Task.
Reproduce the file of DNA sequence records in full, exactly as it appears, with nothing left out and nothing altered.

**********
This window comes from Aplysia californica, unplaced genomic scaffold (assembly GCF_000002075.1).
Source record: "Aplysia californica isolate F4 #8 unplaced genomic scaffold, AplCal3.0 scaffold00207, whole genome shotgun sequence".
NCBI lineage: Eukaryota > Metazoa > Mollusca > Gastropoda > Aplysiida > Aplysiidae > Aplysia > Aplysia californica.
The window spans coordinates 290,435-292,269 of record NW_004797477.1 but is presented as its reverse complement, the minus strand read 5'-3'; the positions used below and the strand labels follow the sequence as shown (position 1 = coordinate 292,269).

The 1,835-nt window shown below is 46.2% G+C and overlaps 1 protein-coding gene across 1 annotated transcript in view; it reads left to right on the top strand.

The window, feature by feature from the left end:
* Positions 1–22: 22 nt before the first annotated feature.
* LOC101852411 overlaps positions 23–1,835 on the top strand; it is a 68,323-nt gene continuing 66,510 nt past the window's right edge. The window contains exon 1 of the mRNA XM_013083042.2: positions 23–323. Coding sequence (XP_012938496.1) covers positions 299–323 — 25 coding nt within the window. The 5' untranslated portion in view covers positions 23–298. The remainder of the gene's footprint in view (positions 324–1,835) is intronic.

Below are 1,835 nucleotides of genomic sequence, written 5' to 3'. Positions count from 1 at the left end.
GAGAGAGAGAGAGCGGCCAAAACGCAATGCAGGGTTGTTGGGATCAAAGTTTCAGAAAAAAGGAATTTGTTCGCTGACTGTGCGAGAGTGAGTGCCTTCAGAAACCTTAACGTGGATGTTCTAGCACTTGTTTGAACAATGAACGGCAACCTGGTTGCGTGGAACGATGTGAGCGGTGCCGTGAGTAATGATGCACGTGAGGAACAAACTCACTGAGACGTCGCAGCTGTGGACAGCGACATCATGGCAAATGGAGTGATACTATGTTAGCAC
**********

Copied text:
This window comes from Aplysia californica, unplaced genomic scaffold (assembly GCF_000002075.1).
Source record: "Aplysia californica isolate F4 #8 unplaced genomic scaffold, AplCal3.0 scaffold00207, whole genome shotgun sequence".
NCBI lineage: Eukaryota > Metazoa > Mollusca > Gastropoda > Aplysiida > Aplysiidae > Aplysia > Aplysia californica.
The window spans coordinates 290,435-292,269 of record NW_004797477.1 but is presented as its reverse complement, the minus strand read 5'-3'; the positions used below and the strand labels follow the sequence as shown (position 1 = coordinate 292,269).

The 1,835-nt window shown below is 46.2% G+C and overlaps 1 protein-coding gene across 1 annotated transcript in view; it reads left to right on the top strand.

The window, feature by feature from the left end:
* Positions 1–22: 22 nt before the first annotated feature.
* LOC101852411 overlaps positions 23–1,835 on the top strand; it is a 68,323-nt gene continuing 66,510 nt past the window's right edge. The window contains exon 1 of the mRNA XM_013083042.2: positions 23–323. Coding sequence (XP_012938496.1) covers positions 299–323 — 25 coding nt within the window. The 5' untranslated portion in view covers positions 23–298. The remainder of the gene's footprint in view (positions 324–1,835) is intronic.

Below are 1,835 nucleotides of genomic sequence, written 5' to 3'. Positions count from 1 at the left end.
GAGAGAGAGAGAGCGGCCAAAACGCAATGCAGGGTTGTTGGGATCAAAGTTTCAGAAAAAAGGAATTTGTTCGCTGACTGTGCGAGAGTGAGTGCCTTCAGAAACCTTAACGTGGATGTTCTAGCACTTGTTTGAACAATGAACGGCAACCTGGTTGCGTGGAACGATGTGAGCGGTGCCGTGAGTAATGATGCACGTGAGGAACAAACTCACTGAGACGTCGCAGCTGTGGACAGCGACATCATGGCAAATGGAGTGATACTATGTTAGCAC